Neil Clark Warren, the Internet matchmaking guru, interviewed 500 college students and found that over half of them had never observed a happy marriage. Is it any wonder that millennials are rejecting marriage in favor of serial cohabitation in record numbers? Ironically, in his numerous studies, W. Bradford Wilcox, director of the National Marriage Project at the University of Virginia, has found that young people still aspire to marriage. Young people still want lasting love; they want to “grow old together” with the “love of their lives” who is their “soul mate” and “best friend.
On Monday nights, many millennials are as emotionally invested in episodes of TV’s “The Bachelor” as sports fans are to the Super Bowl or the NBA playoffs. The lure of these shows is that they tap into the hope of finding a perfect mate that will sweep a girl off her feet into a passionate, loving dream-come-true relationship. Underneath the glamour, though, millennials are keenly aware that those relationships don’t last. They recognize their unrealistic expectations. They see that 26 of the 27 wannabees are going to be rejected and even most of the finalist don’t end up saying “I do.” That makes them really anxious about making a commitment and very worried about what their own future holds. In the current “Bachelor” show, one of the four finalists admitted to the camera that she could see herself “engaged” and “perhaps even married someday” to the bachelor – a not-so-subtle admittance that the odds are against today’s relationships actually lasting beyond a trial “engagement” to progress to a marriage.
Couples are listening to people like Susan Pease Gadoua in Huffington Post. Even though she believes that the lack of marriage is causing “mayhem,” Gadoua advocates “reshaping” marriage to suit individual couples instead of adhering to the “archaic one-dimensional institution that we continue to idolize.” She writes in opposition to Boston Globe columnist, Tom Keane, who calls the current non-marital trends “tragic.” Keane, citing the economic and social benefits of marriage, worries that marriage as an institute is becoming an “afterthought” instead of the goal and foundation for romantic relationships.
Other analysts observe that young people have watched the marriages of their parents and others shredded by bickering, anger and unfaithfulness. They have also been taught that financial security is necessary for marriage, but they’ve seen their parents’ savings wiped out, parents laid off, so, for the first time, a generation expects that they won’t do as well financially as their parents did before them. No wonder, as Juliette Fairley of MainStreet points out in Wealth Advisor, nearly half of millennials think that financial freedom is the most important factor for success. No wonder they believe success demands an income of $220,000, twice or three times that for an upscale lifestyle in California or New York.
In contrast to the really bad reports, there are other researchers who carefully analyze the trends and THEN shine a spotlight on the truth that marriage can STILL be all it promises to be. Nate Bagley in his excellen tarticle assessing the reasons for millennials to be afraid of marriage, notes the lack of mentors and a demise of a sense of community that prepares young people for marriage. He also notes that millennials are the progeny of the Baby Boomer generation – the generation with the highest divorce rate of all time – and he also notes that they were raised with warped expectations and a parade of “hot mess” celebrity romances. He acknowledges that there are plenty of reasons for young people to be afraid of marriage, resulting in them thinking they would be smart to “test drive” a relationship before committing to it; sadly they are ignoring the fact that cohabitation only increases the odds of divorce.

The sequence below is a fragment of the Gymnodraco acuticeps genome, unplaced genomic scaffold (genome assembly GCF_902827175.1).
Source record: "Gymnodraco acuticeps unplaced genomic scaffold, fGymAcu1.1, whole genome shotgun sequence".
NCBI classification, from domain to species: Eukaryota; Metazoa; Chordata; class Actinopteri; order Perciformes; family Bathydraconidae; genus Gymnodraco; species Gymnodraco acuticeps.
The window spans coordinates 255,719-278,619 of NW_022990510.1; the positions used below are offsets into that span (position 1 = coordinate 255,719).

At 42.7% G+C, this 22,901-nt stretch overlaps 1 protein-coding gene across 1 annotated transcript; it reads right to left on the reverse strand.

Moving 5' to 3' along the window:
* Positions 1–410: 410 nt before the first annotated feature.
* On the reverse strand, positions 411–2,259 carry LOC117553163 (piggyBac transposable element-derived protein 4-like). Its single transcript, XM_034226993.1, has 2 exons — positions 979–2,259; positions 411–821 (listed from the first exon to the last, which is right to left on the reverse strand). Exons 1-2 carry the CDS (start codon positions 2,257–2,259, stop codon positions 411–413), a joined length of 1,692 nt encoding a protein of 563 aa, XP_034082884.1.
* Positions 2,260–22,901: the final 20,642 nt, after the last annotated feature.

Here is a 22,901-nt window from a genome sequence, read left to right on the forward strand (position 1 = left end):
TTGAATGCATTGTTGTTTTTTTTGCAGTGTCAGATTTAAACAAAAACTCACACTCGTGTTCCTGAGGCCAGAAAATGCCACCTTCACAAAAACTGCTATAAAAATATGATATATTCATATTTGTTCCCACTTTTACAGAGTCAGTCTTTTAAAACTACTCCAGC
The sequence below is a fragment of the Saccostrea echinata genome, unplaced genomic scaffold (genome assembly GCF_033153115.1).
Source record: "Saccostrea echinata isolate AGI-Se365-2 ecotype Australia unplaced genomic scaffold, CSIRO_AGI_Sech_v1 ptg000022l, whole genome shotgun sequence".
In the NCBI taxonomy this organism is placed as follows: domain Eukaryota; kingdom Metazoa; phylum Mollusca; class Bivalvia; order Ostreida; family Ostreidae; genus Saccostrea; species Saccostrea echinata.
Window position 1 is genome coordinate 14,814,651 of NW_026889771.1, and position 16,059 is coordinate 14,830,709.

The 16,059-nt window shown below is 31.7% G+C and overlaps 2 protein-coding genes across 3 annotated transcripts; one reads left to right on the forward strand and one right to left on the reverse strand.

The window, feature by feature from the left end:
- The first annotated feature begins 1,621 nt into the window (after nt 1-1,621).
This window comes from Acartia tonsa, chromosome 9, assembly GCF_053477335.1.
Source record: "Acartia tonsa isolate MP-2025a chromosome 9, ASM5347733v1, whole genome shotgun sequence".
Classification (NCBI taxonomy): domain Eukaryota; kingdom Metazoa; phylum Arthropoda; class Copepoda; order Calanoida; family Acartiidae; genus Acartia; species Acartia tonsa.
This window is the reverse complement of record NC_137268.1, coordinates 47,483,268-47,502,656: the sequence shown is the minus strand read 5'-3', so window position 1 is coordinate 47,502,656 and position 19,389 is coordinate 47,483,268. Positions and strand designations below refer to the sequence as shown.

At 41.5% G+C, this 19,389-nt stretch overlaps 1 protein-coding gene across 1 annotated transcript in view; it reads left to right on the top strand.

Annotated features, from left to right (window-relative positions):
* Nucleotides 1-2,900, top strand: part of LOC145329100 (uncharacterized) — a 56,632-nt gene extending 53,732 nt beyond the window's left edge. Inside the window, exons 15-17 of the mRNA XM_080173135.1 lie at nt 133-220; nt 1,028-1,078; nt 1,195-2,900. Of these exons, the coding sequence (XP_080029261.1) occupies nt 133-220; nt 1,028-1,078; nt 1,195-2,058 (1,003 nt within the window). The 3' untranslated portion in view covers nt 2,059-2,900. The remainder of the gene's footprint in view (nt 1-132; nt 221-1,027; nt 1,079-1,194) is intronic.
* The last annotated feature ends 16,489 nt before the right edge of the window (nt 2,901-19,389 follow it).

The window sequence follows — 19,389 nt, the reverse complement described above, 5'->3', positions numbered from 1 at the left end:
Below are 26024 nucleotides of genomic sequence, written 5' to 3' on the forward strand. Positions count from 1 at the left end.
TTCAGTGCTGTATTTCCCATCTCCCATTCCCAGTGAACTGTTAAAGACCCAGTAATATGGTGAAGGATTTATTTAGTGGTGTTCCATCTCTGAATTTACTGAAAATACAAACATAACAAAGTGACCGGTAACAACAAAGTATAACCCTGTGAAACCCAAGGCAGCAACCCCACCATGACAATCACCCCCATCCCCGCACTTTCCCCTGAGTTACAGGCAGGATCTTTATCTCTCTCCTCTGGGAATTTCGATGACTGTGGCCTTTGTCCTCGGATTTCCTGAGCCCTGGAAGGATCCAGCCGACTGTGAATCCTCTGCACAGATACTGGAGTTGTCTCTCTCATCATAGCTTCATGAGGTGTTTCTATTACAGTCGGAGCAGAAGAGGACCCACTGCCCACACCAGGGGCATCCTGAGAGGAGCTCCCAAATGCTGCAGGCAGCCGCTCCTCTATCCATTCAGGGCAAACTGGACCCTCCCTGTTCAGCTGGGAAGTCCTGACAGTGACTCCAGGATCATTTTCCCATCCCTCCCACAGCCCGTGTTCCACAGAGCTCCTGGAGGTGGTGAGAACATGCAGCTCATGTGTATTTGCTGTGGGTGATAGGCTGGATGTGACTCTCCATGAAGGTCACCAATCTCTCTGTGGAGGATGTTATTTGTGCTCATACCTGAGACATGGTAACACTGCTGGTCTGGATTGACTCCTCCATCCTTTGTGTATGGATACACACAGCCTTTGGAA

Still Bagley promises young people that if they prepare for marriage, they need not fear. He strives to motivate happily married couples to “start advocating for marriage more loudly than the marriage defectors argue against it.”
Bagley, writing in The Loveumentary (reproduced by The Good Men Project), longs for a return to the day when “marriage and commitment are celebrated and enjoyed as the norm.” He yearns for a day when married men “pull single men aside just to tell them how amazing their wives are, and how much they love being married.” He “would cry tears of joy” if married women would “gush to their girlfriends with genuine appreciation for their dedicated and loyal husbands.” “Real love exists,” he declares, and it is a “realistic” hope. He distills the experience of many when he writes, “Amazing love is not just a random anomaly. It goes to those who are relentlessly committed to the effort and practice required to create it.”
Popular blogger, Ammo Grrrll writes her thoughts as she and Mr. AG celebrate the 50th anniversary of their meeting as teenagers. “There are so many ways to almost ensure a life of misery: substance abuse, engaging in criminal behavior, failing to prepare for any kind of work.” They have “come to believe” that the single “most important decision you will ever make is not what school you pick, or what career you prepare for, but what life partner you choose.”